Washington’s confrontational policy toward a country with several thousand nuclear warheads would be unwise even taken in isolation. But to adopt such a course when U.S. relations with another great power rival, China, are already reaching cold war levels is the essence of folly.  As Independent Institute scholar Ivan Eland aptly points out, the United States can ill-afford to take on Russia and China simultaneously. The Biden administration needs to back off from its provocative posture toward Russia before it puts the United States in exactly that untenable position.

Ted Galen Carpenter, a senior fellow in security studies at the Cato Institute, is the author of 12 books and more than 900 articles on international affairs.

Written By

Ted Galen Carpenter, a senior fellow in security studies at the Cato Institute, is the author of 12 books and more than 900 articles on international affairs.  His books include (with Doug Bandow) The Korean Conundrum: America’s Troubled Relations with North and South Korea (Palgrave-Macmillan, 2004).

5 Comments

5 Comments

  1. John C.

    April 3, 2021 at 1:12 pm

    Joe Biden is using Russia to hide his weakness on China. Russia is a regional power, China is an enemy of the United States of America and the free world. China seeks world dominance. It’s not surprising that the left no long loves Russia, they loved the Communist Soviet Union, worshiped it, but once their beloved Communist state collapsed they hated those who couldn’t keep the their beloved failed ideology going. China is now their beloved, it is a communist authoritarian State that enslaves people, murders and tortures people and keeps people under the heavy hand of the state, naturally the left loves them and wishes they could be like them. Biden and his kind, or those who control the senile dolt, love authoritarianism, love to control other peoples’ lives even thought they themselves are completely incompetent. Look at how they relish the lockdowns. Biden is a disaster and will only get worse and it will be no better when Commie la Harris replaces him before the years end.

  2. Kay

    April 10, 2021 at 5:05 am

    The Chinese have their own culture. Chinese culture is too different to make world dominance a possibility. If you read Chinese history, typically China wants to shield itself from the outside; building walls so the barbarians do not get in. Today this wall is mainly the Chinese language. The Chinese languag is a barrier which keeps, for instance, US unemployed from seeking a job in China.

    China is a dictatorship, true. But the emperor is accepted as long as he delivers. So far, he has. The Chinese government has provided a timely and adequate response to the Corona virus. Had the corona virus resulted in deaths, similar to the number of deaths in the USA, the Chinese Communist Party would be no more.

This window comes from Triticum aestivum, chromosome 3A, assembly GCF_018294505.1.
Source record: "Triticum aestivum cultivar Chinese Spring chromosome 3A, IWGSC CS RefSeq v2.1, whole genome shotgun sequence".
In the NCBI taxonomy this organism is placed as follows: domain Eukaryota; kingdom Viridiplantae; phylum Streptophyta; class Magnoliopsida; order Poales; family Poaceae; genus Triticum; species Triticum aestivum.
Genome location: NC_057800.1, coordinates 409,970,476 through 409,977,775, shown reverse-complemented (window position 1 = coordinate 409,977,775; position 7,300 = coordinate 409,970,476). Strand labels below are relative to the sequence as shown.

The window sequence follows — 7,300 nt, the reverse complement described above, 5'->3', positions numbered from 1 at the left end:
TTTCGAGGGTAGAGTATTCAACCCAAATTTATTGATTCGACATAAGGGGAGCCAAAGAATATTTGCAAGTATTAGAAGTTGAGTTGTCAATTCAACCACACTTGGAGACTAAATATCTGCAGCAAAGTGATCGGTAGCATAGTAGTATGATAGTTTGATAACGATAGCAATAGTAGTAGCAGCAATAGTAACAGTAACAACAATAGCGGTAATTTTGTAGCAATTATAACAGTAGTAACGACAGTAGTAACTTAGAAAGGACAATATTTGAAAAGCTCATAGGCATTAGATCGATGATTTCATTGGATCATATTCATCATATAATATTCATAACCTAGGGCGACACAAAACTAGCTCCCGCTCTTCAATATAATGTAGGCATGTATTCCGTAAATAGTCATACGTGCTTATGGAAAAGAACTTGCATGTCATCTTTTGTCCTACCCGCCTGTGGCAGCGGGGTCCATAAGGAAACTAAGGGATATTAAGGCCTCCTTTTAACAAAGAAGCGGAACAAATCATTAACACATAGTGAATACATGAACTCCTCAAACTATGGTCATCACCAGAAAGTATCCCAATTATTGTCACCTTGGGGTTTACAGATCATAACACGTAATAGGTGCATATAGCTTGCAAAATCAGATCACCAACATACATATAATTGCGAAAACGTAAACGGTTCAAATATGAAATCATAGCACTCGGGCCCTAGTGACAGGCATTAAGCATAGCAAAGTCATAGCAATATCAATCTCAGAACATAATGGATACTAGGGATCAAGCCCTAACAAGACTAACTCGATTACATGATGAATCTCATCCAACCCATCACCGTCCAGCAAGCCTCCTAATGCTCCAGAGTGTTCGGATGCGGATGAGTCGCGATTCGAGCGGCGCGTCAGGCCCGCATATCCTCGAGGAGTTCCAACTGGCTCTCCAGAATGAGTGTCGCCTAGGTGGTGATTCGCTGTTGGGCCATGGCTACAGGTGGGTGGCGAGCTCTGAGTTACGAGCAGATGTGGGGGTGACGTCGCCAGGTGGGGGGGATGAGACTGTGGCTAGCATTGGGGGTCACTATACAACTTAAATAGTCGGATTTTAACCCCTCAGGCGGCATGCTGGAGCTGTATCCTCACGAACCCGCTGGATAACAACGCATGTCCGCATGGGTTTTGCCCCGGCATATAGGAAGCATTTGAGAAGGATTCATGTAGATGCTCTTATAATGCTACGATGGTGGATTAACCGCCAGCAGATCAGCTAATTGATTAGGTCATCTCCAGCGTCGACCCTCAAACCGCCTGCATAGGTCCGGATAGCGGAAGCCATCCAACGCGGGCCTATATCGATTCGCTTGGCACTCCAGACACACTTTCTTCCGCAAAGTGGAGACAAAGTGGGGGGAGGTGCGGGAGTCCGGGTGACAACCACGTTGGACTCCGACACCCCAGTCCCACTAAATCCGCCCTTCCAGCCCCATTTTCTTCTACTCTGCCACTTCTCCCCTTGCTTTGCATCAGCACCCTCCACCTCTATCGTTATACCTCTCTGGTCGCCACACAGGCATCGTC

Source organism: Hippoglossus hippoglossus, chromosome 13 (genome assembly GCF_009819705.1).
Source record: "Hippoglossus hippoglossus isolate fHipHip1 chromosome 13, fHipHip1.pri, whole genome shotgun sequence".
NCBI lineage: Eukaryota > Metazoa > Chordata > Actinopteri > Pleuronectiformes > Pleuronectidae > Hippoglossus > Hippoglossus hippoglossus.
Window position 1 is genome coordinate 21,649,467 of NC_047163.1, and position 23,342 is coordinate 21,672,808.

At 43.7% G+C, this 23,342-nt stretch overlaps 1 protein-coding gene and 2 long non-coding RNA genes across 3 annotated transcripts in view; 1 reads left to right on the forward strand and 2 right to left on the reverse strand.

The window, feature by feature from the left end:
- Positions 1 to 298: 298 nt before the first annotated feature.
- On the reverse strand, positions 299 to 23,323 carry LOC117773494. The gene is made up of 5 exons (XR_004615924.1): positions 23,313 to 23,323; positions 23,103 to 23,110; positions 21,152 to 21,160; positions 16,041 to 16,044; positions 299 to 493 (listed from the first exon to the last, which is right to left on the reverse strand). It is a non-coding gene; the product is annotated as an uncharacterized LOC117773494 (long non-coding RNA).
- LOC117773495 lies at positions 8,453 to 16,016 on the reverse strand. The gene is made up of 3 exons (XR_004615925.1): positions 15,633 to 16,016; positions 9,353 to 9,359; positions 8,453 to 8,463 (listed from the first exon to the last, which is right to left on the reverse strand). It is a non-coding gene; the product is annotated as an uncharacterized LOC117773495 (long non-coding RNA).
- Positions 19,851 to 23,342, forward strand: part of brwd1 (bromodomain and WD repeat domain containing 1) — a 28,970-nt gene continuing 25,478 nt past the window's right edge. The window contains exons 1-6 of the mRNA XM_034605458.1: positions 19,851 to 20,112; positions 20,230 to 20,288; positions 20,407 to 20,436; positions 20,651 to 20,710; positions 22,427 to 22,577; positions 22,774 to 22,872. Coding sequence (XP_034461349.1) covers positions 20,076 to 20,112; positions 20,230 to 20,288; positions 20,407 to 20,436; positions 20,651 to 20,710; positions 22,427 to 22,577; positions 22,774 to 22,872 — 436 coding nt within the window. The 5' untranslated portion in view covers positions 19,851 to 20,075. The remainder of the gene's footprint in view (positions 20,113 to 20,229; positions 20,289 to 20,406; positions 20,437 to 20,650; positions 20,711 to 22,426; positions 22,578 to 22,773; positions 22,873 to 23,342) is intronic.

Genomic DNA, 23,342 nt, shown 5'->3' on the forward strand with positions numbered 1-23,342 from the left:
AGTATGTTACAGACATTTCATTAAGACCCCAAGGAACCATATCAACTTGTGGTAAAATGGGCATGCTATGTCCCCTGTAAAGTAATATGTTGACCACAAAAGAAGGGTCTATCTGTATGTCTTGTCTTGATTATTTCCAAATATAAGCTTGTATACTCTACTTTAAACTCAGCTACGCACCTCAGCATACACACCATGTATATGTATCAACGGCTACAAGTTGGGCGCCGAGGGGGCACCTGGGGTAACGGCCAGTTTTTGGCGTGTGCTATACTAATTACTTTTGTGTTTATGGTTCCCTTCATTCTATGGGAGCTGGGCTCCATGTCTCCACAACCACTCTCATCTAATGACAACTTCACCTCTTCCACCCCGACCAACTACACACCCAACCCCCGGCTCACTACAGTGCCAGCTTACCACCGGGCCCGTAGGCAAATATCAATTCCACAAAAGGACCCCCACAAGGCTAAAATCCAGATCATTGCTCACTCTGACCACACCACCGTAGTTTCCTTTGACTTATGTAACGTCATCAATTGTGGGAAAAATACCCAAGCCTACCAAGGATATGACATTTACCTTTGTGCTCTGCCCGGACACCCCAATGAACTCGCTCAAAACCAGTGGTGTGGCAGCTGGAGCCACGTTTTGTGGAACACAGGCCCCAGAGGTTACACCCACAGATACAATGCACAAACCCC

3. Carlton Meyer

    April 10, 2021 at 4:14 pm

    This is part of the long-term effort to expand NATO to cover all of Europe and surround Russia, as explained in this short video.

    https://www.youtube.com/watch?v=r2lamuu8fzk

  4. Pink Baron

    April 10, 2021 at 5:36 pm

    NATO should have been dissolved after the Cold War ended but it has expanded its membership. The Warsaw Pact was dissolved. The US and NATO are stirring up trouble in Ukraine.
    The US helps its Pacific allies stir up trouble with China. The US seeks world domination and it has been going on even before WWII.

  5. Hegar

    April 11, 2021 at 7:52 am

    The Israeli Lobby always gets what it wants. Russia supports Syria and somewhat supports Iran, both of which oppose the taking of the last eight percent of Palestinian land, so the Lobby demands Russia be destroyed. That one issue gets to determine U.S. relations, because anyone in Washington who opposes the Lobby would be targeted by their related donors and members of the media boardrooms.

    Regarding “Ukraine’s Crimea peninsula”, let’s remember that Crimea is Russian, period. It has been Russian longer than California has been part of the U.S. Ukraine is farther to the west, and was stretched eastward only on Soviet paper, for administrative purposes.

    The Crimeans voted to belong to Russia in the 1990s, but the corrupt Yeltsin with his four Harvard handlers refused. He forced the Russians in Crimea to belong to Ukraine. Of course they would vote again after a Washington-funded coup overthrew democracy – and the first thing the coupsters did, on day one, was to ban the Russian language in schools and the military and the administration. Then they burned more than twenty pro-democracy protesters to death. Almost every single voter in Crimea voted to go back to Russia.